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Father Adam Prochaski worked in the Holy Cross parish in Queens from 1969 to 1994. In that time, he allegedly abused over a dozen girls. Though he was supposedly a known abuser, it’s only now that the women coming forward against him are being acknowledged.

Gothamist reports that some of the alleged victims say the abuse started when they were as young as 5 years old, and continued into their teenage years. A teacher named Linda Porcaro, who worked for Holy Cross, claims that authorities were aware of Prochaski’s predatory behavior and did nothing to stop it:

“In 1991, about seven girls came to me, most of them Polish immigrants, to say Father Adam was sexually abusing them,” Porcaro tells Gothamist. “I went to then-principle Sister Benedict Jankowicz...She said, ‘Everybody knows about Father Adam, the whole parish knows about it.’ Then she laughed and didn’t do anything.”

Eventually, Porcaro was able to convince a new principal to contact the Diocese, who conducted interviews with the alleged victims, but took no action during Porcaro’s tenure. She says that one difficulty was that many of the girl’s parents felt obligated to the church, and Prochaski, who aided in their emigration to America from Poland.

The attorney for the women, Mitchell Garabedian, says that records show Prochaski was put on “sick leave” from 1995-2002, which Garabedian notes has often been used as an excuse when a priest is removed for pedophilia. A representative from the Diocese of Brooklyn says that the former priest cut off contact with the Catholic church in 1994, after those interviews were conducted. However, it’s unknown if he still receives a pension, nor do they know why he appeared in the official Catholic directory all those years.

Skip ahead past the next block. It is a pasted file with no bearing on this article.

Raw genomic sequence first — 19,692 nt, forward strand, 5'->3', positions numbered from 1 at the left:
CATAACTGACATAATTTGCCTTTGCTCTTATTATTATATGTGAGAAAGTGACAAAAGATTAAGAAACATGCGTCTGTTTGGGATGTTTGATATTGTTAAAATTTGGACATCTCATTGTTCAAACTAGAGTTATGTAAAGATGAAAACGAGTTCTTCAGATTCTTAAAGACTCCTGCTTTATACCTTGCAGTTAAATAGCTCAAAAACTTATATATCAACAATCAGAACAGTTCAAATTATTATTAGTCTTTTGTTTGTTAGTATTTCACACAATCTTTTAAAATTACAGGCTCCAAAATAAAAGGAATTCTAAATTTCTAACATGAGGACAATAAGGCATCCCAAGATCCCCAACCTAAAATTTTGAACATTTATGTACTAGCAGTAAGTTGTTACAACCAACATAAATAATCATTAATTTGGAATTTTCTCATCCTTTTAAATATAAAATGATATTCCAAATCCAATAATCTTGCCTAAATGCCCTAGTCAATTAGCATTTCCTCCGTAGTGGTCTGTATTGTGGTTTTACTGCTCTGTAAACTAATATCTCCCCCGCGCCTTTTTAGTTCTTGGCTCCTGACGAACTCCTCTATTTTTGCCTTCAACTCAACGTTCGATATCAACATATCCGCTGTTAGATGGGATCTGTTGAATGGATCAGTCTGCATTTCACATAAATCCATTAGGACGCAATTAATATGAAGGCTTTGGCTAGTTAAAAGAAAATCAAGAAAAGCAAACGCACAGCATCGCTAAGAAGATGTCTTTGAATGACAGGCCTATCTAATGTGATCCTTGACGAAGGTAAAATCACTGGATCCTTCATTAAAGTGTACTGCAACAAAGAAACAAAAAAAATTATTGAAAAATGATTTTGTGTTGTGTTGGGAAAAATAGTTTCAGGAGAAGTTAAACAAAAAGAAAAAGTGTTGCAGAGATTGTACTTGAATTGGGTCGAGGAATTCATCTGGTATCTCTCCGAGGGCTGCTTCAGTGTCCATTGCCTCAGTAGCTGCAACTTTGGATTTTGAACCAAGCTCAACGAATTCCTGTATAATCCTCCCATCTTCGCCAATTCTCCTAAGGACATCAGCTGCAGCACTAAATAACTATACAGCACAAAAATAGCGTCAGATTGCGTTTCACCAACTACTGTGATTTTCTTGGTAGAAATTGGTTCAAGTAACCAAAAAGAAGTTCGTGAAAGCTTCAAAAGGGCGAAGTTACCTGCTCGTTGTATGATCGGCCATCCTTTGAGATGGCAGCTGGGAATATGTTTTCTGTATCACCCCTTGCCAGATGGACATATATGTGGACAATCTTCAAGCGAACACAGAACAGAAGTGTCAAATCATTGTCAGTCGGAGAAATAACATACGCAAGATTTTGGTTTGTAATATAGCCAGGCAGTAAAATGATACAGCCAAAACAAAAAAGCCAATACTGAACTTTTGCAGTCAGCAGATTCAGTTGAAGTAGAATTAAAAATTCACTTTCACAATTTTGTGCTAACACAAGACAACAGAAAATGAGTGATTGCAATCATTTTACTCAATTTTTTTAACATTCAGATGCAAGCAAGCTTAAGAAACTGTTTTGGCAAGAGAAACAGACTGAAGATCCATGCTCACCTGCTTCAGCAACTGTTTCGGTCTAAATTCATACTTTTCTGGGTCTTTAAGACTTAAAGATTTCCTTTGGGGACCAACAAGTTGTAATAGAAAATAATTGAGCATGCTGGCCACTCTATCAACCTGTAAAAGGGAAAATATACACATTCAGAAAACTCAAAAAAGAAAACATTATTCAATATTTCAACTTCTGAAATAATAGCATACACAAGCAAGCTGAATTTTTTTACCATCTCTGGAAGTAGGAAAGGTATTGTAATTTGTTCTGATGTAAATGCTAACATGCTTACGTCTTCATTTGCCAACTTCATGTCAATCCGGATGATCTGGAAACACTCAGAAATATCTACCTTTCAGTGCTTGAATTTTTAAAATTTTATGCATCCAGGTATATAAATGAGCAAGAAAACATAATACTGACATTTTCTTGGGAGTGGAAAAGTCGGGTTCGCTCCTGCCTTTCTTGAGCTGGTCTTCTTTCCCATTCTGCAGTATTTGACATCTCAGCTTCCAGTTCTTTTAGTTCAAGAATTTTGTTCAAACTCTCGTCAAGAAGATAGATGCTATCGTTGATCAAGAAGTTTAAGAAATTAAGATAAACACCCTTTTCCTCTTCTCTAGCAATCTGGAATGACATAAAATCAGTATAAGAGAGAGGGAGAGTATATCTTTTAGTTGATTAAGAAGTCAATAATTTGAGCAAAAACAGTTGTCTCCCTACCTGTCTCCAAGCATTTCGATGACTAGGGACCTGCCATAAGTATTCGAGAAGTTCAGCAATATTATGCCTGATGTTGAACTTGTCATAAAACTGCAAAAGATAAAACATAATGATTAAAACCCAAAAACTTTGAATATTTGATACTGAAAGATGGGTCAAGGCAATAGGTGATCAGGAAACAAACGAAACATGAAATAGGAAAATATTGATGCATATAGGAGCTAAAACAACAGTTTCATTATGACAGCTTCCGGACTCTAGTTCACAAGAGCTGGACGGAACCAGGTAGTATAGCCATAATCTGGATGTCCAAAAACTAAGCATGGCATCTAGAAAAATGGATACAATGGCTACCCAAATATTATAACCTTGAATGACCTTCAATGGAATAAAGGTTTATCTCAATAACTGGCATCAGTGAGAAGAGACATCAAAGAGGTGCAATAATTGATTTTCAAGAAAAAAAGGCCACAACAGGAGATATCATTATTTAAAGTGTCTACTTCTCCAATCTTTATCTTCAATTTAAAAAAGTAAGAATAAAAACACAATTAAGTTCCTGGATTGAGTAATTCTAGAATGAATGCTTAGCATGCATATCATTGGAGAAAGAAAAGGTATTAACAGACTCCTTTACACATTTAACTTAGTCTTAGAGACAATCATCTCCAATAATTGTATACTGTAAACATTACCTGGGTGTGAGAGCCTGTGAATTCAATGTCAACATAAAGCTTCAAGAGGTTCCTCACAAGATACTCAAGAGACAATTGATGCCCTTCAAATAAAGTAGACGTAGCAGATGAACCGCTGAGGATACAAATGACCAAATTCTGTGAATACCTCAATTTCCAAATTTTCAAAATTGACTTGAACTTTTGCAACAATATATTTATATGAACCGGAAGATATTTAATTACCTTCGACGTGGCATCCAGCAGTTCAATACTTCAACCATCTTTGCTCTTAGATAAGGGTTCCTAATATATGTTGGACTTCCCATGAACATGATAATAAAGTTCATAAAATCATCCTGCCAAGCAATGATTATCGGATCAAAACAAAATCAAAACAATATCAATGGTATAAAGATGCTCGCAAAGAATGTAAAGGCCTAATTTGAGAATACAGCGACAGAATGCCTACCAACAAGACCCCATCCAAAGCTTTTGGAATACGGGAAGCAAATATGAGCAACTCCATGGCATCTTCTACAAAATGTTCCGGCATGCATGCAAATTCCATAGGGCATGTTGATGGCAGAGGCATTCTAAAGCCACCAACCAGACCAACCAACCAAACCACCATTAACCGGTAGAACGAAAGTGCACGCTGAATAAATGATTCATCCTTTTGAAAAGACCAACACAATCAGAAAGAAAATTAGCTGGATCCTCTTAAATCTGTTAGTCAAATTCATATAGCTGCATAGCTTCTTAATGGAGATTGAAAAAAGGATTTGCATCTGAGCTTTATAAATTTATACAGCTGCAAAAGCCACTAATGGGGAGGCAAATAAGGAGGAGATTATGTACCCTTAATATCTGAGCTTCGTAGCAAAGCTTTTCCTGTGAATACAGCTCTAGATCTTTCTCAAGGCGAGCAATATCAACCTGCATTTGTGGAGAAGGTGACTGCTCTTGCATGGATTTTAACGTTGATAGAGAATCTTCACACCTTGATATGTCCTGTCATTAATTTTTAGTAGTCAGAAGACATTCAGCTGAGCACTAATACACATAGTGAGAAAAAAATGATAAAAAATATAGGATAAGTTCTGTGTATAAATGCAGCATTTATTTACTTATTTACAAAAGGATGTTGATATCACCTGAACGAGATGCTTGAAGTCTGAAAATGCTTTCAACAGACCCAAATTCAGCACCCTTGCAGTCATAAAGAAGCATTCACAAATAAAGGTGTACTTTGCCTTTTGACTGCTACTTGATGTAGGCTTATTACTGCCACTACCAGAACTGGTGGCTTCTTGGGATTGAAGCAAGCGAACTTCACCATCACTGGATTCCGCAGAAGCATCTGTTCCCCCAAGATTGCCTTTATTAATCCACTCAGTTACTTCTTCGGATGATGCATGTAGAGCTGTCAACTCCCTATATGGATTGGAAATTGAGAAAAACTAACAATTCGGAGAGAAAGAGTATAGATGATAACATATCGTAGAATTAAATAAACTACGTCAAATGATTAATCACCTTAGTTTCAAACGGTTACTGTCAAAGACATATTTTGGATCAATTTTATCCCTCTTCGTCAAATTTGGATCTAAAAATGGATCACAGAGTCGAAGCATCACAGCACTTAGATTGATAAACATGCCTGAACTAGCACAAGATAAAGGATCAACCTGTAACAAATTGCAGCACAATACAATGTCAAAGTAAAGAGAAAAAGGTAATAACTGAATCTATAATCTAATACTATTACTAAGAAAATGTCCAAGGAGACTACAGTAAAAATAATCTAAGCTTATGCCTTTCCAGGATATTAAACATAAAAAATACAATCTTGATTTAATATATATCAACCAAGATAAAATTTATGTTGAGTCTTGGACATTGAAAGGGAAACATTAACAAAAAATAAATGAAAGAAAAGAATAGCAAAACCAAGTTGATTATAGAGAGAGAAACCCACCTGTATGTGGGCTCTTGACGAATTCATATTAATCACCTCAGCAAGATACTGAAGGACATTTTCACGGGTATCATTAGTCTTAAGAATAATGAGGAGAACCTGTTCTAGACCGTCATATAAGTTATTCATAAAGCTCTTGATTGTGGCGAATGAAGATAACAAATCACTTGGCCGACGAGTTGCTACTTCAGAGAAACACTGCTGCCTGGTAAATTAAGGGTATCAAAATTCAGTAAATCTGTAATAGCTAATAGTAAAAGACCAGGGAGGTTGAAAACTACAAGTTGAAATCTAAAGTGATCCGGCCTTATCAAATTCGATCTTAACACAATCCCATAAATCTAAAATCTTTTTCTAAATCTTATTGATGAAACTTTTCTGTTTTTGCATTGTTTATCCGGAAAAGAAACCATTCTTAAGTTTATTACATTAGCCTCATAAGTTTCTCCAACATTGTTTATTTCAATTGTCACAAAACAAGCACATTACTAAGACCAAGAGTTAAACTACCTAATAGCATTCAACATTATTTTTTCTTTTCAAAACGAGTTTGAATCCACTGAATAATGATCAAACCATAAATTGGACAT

The victims who have come forward are all between the ages of 37 and 50. Earlier this year, Andrew Cuomo failed to pass the Child Victims Act, which would have changed laws regarding the cut-off age at which victims of child abuse can bring criminal charges against their abusers. The current cut-off is 23. The Catholic Church was one of the biggest opponents of the CVA. The alleged victims are seeking settlements from the Diocese of Brooklyn, which has established a program to give financial recompense to children abused by their priests.

Read the whole report at Gothamist.